- GUT FEEL – Finally, what is your personal opinion and that of your IT department colleagues as to who should be your key supplier to track?
By the time you’ve thought about those questions you should have a good idea of your top 10/20. Part of your three year plan can include expanding the top 10/20 based on your progress and success, and if necessary recruiting more resources to expand your team.
Finally, as part of your three-year roadmap, how will you maintain the momentum and communicate your progress?
Think about your main audiences, which are typically end user customers, internal IT teams / stakeholders and your senior management team. How will you communicate your activity?
Communications channels to consider
- Lunches / informal training
- Internal email
- Forums, social media, noticeboards
- App Store / Online portals
- Lifecycle opportunities
These are just some of the examples we’ve seen ITAM Review readers use. You are only limited by your imagination. Go and speak to your internal communications team and see what works for them.
With continual updates and communications you can keep the plane in the air and deliver against your plan.
This has been a quick guide of things to think about for your three-year roadmap, if you have any questions or further ideas please let us know via our forum. http://forum.itassetmanagement.net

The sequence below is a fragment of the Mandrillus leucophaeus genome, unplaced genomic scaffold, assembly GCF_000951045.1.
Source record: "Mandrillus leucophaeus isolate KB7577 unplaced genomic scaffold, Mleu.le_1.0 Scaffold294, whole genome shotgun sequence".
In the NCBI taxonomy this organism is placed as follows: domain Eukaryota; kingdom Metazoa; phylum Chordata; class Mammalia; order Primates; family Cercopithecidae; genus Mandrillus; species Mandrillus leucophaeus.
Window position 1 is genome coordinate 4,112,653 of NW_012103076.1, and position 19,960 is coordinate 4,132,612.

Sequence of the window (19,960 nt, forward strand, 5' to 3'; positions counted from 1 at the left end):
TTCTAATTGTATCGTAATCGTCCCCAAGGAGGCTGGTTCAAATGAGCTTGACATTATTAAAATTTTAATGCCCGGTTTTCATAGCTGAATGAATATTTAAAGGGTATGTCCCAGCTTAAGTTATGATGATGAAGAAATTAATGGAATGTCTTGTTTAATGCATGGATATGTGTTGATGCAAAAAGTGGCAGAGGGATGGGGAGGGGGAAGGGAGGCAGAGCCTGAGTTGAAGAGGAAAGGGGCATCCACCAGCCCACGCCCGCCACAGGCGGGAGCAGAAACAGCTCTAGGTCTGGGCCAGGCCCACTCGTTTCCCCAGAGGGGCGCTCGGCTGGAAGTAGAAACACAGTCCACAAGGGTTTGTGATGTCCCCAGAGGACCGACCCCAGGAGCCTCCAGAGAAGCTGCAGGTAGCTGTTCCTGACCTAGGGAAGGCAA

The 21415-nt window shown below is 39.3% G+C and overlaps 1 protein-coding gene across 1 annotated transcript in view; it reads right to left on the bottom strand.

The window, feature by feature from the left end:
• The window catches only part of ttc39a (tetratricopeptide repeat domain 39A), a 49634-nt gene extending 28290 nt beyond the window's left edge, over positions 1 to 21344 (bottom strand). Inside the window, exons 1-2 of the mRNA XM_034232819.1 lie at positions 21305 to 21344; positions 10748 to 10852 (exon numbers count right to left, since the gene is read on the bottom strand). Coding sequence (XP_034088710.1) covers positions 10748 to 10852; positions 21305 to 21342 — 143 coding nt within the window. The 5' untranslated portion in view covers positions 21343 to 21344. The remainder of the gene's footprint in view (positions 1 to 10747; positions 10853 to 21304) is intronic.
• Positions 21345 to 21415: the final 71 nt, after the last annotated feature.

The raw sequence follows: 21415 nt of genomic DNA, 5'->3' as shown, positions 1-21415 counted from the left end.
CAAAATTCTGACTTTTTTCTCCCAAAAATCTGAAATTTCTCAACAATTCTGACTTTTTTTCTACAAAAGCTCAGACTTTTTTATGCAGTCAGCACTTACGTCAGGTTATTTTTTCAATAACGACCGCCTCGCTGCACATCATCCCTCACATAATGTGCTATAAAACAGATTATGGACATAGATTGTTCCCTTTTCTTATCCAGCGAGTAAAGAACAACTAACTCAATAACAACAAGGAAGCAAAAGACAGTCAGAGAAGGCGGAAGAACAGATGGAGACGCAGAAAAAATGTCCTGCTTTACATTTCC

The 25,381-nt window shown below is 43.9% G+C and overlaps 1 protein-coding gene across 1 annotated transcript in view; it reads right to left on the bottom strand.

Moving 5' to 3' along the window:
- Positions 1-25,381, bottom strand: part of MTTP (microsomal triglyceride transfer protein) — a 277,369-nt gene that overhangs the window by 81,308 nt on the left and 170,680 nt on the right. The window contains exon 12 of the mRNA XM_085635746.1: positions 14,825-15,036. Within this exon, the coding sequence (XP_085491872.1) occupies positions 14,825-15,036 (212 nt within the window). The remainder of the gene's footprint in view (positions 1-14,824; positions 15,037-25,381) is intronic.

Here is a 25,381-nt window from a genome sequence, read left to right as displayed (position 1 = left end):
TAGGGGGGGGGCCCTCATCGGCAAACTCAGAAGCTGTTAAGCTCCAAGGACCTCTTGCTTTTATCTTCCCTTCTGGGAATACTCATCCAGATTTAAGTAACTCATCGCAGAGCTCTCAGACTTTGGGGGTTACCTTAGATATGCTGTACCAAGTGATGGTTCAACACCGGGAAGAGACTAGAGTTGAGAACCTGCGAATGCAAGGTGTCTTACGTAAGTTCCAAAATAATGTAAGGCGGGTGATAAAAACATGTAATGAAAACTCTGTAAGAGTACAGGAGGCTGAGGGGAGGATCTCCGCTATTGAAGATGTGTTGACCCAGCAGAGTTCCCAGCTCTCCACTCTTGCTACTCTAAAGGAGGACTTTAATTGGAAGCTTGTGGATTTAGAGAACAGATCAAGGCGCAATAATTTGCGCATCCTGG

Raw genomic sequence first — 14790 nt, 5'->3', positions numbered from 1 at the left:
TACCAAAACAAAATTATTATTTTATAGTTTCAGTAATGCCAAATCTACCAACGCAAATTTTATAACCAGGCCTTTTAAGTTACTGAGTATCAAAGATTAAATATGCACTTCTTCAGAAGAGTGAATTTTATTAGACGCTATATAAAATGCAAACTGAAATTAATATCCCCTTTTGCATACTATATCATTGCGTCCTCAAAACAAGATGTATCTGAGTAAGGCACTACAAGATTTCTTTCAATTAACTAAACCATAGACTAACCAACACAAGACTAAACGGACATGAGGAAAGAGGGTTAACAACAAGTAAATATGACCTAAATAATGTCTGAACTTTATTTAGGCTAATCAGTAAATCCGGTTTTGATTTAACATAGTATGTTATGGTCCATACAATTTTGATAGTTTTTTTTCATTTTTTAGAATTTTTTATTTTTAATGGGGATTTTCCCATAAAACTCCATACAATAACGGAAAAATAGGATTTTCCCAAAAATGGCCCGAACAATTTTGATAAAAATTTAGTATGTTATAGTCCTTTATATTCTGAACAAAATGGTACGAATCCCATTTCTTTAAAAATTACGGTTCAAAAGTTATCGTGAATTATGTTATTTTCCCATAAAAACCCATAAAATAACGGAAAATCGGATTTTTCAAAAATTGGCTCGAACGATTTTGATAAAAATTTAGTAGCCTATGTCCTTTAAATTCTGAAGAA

About Martin Thompson
Martin is also the founder of ITAM Forum, a not-for-profit trade body for the ITAM industry created to raise the profile of the profession and bring an organisational certification to market. On a voluntary basis Martin is a contributor to ISO WG21 which develops the ITAM International Standard ISO/IEC 19770.
He is also the author of the book "Practical ITAM - The essential guide for IT Asset Managers", a book that describes how to get started and make a difference in the field of IT Asset Management. In addition, Martin developed the PITAM training course and certification.
Prior to founding the ITAM Review in 2008 Martin worked for Centennial Software (Ivanti), Silicon Graphics, CA Technologies and Computer 2000 (Tech Data).
When not working, Martin likes to Ski, Hike, Motorbike and spend time with his young family.
Connect with Martin on LinkedIn.